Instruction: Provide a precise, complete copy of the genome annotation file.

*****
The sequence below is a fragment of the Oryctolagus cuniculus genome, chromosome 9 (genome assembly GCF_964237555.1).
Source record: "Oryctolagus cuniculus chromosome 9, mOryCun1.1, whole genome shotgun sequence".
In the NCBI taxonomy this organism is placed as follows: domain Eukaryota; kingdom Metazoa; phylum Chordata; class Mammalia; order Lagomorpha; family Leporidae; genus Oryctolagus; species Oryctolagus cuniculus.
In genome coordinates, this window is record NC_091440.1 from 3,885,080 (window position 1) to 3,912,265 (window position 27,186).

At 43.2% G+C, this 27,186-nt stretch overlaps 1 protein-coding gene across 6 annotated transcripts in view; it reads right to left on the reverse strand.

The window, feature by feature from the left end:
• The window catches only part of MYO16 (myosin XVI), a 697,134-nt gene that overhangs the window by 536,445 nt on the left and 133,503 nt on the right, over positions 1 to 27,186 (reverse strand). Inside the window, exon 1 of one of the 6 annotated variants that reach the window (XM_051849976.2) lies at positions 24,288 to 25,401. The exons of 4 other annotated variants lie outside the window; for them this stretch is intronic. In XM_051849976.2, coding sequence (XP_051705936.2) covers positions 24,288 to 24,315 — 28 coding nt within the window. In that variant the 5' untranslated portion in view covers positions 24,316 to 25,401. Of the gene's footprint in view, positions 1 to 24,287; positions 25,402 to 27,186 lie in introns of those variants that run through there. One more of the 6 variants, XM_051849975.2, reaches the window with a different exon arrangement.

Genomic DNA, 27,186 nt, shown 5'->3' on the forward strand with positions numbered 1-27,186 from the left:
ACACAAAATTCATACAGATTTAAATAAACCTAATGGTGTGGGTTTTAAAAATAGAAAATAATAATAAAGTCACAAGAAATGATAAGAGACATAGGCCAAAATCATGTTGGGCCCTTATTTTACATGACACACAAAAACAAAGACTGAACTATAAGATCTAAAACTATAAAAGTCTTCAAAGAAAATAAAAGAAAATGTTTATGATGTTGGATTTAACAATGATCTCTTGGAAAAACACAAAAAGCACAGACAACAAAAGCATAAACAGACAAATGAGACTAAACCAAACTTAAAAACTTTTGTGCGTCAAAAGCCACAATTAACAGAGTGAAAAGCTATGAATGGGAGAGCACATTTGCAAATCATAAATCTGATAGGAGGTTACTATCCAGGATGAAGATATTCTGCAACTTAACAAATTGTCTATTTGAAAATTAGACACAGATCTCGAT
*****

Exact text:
The sequence below is a fragment of the Oryctolagus cuniculus genome, chromosome 9 (genome assembly GCF_964237555.1).
Source record: "Oryctolagus cuniculus chromosome 9, mOryCun1.1, whole genome shotgun sequence".
In the NCBI taxonomy this organism is placed as follows: domain Eukaryota; kingdom Metazoa; phylum Chordata; class Mammalia; order Lagomorpha; family Leporidae; genus Oryctolagus; species Oryctolagus cuniculus.
In genome coordinates, this window is record NC_091440.1 from 3,885,080 (window position 1) to 3,912,265 (window position 27,186).

At 43.2% G+C, this 27,186-nt stretch overlaps 1 protein-coding gene across 6 annotated transcripts in view; it reads right to left on the reverse strand.

The window, feature by feature from the left end:
• The window catches only part of MYO16 (myosin XVI), a 697,134-nt gene that overhangs the window by 536,445 nt on the left and 133,503 nt on the right, over positions 1 to 27,186 (reverse strand). Inside the window, exon 1 of one of the 6 annotated variants that reach the window (XM_051849976.2) lies at positions 24,288 to 25,401. The exons of 4 other annotated variants lie outside the window; for them this stretch is intronic. In XM_051849976.2, coding sequence (XP_051705936.2) covers positions 24,288 to 24,315 — 28 coding nt within the window. In that variant the 5' untranslated portion in view covers positions 24,316 to 25,401. Of the gene's footprint in view, positions 1 to 24,287; positions 25,402 to 27,186 lie in introns of those variants that run through there. One more of the 6 variants, XM_051849975.2, reaches the window with a different exon arrangement.

Genomic DNA, 27,186 nt, shown 5'->3' on the forward strand with positions numbered 1-27,186 from the left:
ACACAAAATTCATACAGATTTAAATAAACCTAATGGTGTGGGTTTTAAAAATAGAAAATAATAATAAAGTCACAAGAAATGATAAGAGACATAGGCCAAAATCATGTTGGGCCCTTATTTTACATGACACACAAAAACAAAGACTGAACTATAAGATCTAAAACTATAAAAGTCTTCAAAGAAAATAAAAGAAAATGTTTATGATGTTGGATTTAACAATGATCTCTTGGAAAAACACAAAAAGCACAGACAACAAAAGCATAAACAGACAAATGAGACTAAACCAAACTTAAAAACTTTTGTGCGTCAAAAGCCACAATTAACAGAGTGAAAAGCTATGAATGGGAGAGCACATTTGCAAATCATAAATCTGATAGGAGGTTACTATCCAGGATGAAGATATTCTGCAACTTAACAAATTGTCTATTTGAAAATTAGACACAGATCTCGAT